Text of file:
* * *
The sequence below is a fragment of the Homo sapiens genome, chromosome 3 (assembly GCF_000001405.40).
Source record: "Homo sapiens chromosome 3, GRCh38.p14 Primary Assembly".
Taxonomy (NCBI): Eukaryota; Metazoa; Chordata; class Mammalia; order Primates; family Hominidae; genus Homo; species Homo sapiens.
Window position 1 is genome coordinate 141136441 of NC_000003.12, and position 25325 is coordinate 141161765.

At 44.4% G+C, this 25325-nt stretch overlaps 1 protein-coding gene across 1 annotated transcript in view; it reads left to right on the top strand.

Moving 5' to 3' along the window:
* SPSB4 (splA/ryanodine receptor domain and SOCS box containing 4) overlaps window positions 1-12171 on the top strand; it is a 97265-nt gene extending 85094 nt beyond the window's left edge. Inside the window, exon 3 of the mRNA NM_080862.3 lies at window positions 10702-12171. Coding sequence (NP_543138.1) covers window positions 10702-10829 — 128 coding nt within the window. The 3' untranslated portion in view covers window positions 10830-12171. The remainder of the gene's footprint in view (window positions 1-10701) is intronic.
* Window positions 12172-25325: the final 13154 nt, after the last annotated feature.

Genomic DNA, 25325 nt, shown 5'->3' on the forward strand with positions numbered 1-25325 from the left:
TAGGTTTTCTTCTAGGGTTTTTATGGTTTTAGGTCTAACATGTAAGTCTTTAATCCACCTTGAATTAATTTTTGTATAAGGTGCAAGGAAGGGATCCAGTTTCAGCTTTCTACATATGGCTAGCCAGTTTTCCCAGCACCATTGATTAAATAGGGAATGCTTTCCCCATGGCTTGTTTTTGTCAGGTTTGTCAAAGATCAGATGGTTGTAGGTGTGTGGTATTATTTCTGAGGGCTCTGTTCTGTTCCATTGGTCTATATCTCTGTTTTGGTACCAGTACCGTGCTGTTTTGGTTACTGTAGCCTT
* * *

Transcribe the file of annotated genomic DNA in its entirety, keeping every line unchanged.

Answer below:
The sequence below is a fragment of the Homo sapiens genome, chromosome 3 (assembly GCF_000001405.40).
Source record: "Homo sapiens chromosome 3, GRCh38.p14 Primary Assembly".
Taxonomy (NCBI): Eukaryota; Metazoa; Chordata; class Mammalia; order Primates; family Hominidae; genus Homo; species Homo sapiens.
Window position 1 is genome coordinate 141136441 of NC_000003.12, and position 25325 is coordinate 141161765.

At 44.4% G+C, this 25325-nt stretch overlaps 1 protein-coding gene across 1 annotated transcript in view; it reads left to right on the top strand.

Moving 5' to 3' along the window:
* SPSB4 (splA/ryanodine receptor domain and SOCS box containing 4) overlaps window positions 1-12171 on the top strand; it is a 97265-nt gene extending 85094 nt beyond the window's left edge. Inside the window, exon 3 of the mRNA NM_080862.3 lies at window positions 10702-12171. Coding sequence (NP_543138.1) covers window positions 10702-10829 — 128 coding nt within the window. The 3' untranslated portion in view covers window positions 10830-12171. The remainder of the gene's footprint in view (window positions 1-10701) is intronic.
* Window positions 12172-25325: the final 13154 nt, after the last annotated feature.

Genomic DNA, 25325 nt, shown 5'->3' on the forward strand with positions numbered 1-25325 from the left:
TAGGTTTTCTTCTAGGGTTTTTATGGTTTTAGGTCTAACATGTAAGTCTTTAATCCACCTTGAATTAATTTTTGTATAAGGTGCAAGGAAGGGATCCAGTTTCAGCTTTCTACATATGGCTAGCCAGTTTTCCCAGCACCATTGATTAAATAGGGAATGCTTTCCCCATGGCTTGTTTTTGTCAGGTTTGTCAAAGATCAGATGGTTGTAGGTGTGTGGTATTATTTCTGAGGGCTCTGTTCTGTTCCATTGGTCTATATCTCTGTTTTGGTACCAGTACCGTGCTGTTTTGGTTACTGTAGCCTT